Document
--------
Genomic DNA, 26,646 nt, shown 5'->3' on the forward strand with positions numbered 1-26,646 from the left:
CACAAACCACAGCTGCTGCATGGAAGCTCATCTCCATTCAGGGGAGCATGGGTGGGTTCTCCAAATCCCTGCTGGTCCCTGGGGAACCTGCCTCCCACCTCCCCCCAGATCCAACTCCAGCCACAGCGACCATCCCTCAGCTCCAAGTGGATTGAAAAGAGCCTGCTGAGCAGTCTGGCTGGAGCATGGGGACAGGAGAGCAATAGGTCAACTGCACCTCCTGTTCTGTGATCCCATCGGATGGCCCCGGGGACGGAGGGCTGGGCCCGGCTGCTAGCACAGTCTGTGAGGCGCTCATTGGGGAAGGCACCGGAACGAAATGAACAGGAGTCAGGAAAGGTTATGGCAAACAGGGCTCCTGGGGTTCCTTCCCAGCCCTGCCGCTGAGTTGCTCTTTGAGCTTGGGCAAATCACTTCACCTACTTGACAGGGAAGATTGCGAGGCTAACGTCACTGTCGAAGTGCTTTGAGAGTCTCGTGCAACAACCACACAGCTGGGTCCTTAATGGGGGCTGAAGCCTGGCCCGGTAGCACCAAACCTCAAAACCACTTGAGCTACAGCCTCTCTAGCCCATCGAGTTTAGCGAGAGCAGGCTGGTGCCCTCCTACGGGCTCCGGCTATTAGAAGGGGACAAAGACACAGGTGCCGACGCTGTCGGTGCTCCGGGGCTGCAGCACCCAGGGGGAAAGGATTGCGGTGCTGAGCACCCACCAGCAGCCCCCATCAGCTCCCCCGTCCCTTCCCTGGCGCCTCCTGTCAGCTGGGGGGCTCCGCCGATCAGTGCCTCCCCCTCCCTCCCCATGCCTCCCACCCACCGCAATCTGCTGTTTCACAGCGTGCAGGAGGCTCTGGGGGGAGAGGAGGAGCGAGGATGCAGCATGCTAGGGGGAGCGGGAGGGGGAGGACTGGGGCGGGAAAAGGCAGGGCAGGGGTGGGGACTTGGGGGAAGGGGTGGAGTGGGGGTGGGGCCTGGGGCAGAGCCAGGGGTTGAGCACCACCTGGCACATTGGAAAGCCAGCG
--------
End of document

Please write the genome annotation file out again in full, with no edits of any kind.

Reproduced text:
Genomic DNA, 26,646 nt, shown 5'->3' on the forward strand with positions numbered 1-26,646 from the left:
CACAAACCACAGCTGCTGCATGGAAGCTCATCTCCATTCAGGGGAGCATGGGTGGGTTCTCCAAATCCCTGCTGGTCCCTGGGGAACCTGCCTCCCACCTCCCCCCAGATCCAACTCCAGCCACAGCGACCATCCCTCAGCTCCAAGTGGATTGAAAAGAGCCTGCTGAGCAGTCTGGCTGGAGCATGGGGACAGGAGAGCAATAGGTCAACTGCACCTCCTGTTCTGTGATCCCATCGGATGGCCCCGGGGACGGAGGGCTGGGCCCGGCTGCTAGCACAGTCTGTGAGGCGCTCATTGGGGAAGGCACCGGAACGAAATGAACAGGAGTCAGGAAAGGTTATGGCAAACAGGGCTCCTGGGGTTCCTTCCCAGCCCTGCCGCTGAGTTGCTCTTTGAGCTTGGGCAAATCACTTCACCTACTTGACAGGGAAGATTGCGAGGCTAACGTCACTGTCGAAGTGCTTTGAGAGTCTCGTGCAACAACCACACAGCTGGGTCCTTAATGGGGGCTGAAGCCTGGCCCGGTAGCACCAAACCTCAAAACCACTTGAGCTACAGCCTCTCTAGCCCATCGAGTTTAGCGAGAGCAGGCTGGTGCCCTCCTACGGGCTCCGGCTATTAGAAGGGGACAAAGACACAGGTGCCGACGCTGTCGGTGCTCCGGGGCTGCAGCACCCAGGGGGAAAGGATTGCGGTGCTGAGCACCCACCAGCAGCCCCCATCAGCTCCCCCGTCCCTTCCCTGGCGCCTCCTGTCAGCTGGGGGGCTCCGCCGATCAGTGCCTCCCCCTCCCTCCCCATGCCTCCCACCCACCGCAATCTGCTGTTTCACAGCGTGCAGGAGGCTCTGGGGGGAGAGGAGGAGCGAGGATGCAGCATGCTAGGGGGAGCGGGAGGGGGAGGACTGGGGCGGGAAAAGGCAGGGCAGGGGTGGGGACTTGGGGGAAGGGGTGGAGTGGGGGTGGGGCCTGGGGCAGAGCCAGGGGTTGAGCACCACCTGGCACATTGGAAAGCCAGCG